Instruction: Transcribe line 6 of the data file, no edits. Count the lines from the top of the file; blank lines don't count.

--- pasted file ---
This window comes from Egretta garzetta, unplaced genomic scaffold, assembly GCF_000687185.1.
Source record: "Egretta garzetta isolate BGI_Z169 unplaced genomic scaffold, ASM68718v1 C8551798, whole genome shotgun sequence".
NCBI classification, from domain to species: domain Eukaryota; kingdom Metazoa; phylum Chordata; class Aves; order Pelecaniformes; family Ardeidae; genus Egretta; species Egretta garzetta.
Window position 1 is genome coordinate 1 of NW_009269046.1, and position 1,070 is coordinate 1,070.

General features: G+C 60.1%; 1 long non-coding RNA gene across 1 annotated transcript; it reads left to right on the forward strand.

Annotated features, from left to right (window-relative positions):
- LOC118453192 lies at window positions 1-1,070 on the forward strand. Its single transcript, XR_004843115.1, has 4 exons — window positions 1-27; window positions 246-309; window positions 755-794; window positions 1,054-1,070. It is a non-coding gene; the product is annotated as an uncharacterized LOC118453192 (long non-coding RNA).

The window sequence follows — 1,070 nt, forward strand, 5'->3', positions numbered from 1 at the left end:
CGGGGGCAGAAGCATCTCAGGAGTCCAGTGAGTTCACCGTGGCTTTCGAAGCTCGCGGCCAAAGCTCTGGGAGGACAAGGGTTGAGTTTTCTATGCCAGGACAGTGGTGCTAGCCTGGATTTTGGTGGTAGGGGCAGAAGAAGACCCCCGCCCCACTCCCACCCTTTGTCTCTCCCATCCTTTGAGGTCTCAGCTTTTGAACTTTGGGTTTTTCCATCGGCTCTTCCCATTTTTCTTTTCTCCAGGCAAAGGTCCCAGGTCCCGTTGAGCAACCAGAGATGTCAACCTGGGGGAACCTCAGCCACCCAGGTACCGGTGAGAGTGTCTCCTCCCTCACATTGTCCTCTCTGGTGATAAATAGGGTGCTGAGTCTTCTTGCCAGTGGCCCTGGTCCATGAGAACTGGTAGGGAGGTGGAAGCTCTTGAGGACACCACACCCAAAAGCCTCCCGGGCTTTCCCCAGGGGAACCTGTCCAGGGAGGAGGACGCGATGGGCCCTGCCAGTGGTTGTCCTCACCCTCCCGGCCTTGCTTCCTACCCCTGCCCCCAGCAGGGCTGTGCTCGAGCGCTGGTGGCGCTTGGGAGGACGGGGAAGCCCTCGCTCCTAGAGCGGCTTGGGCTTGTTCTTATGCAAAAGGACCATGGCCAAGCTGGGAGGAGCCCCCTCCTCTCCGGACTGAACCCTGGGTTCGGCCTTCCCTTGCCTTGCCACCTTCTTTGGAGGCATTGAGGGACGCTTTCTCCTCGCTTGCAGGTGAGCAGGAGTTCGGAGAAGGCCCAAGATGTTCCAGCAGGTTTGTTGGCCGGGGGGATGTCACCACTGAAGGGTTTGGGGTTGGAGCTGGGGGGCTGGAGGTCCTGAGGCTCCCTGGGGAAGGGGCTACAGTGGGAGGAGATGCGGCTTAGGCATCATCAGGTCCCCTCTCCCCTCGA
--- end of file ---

Annotated features, from left to right (window-relative positions):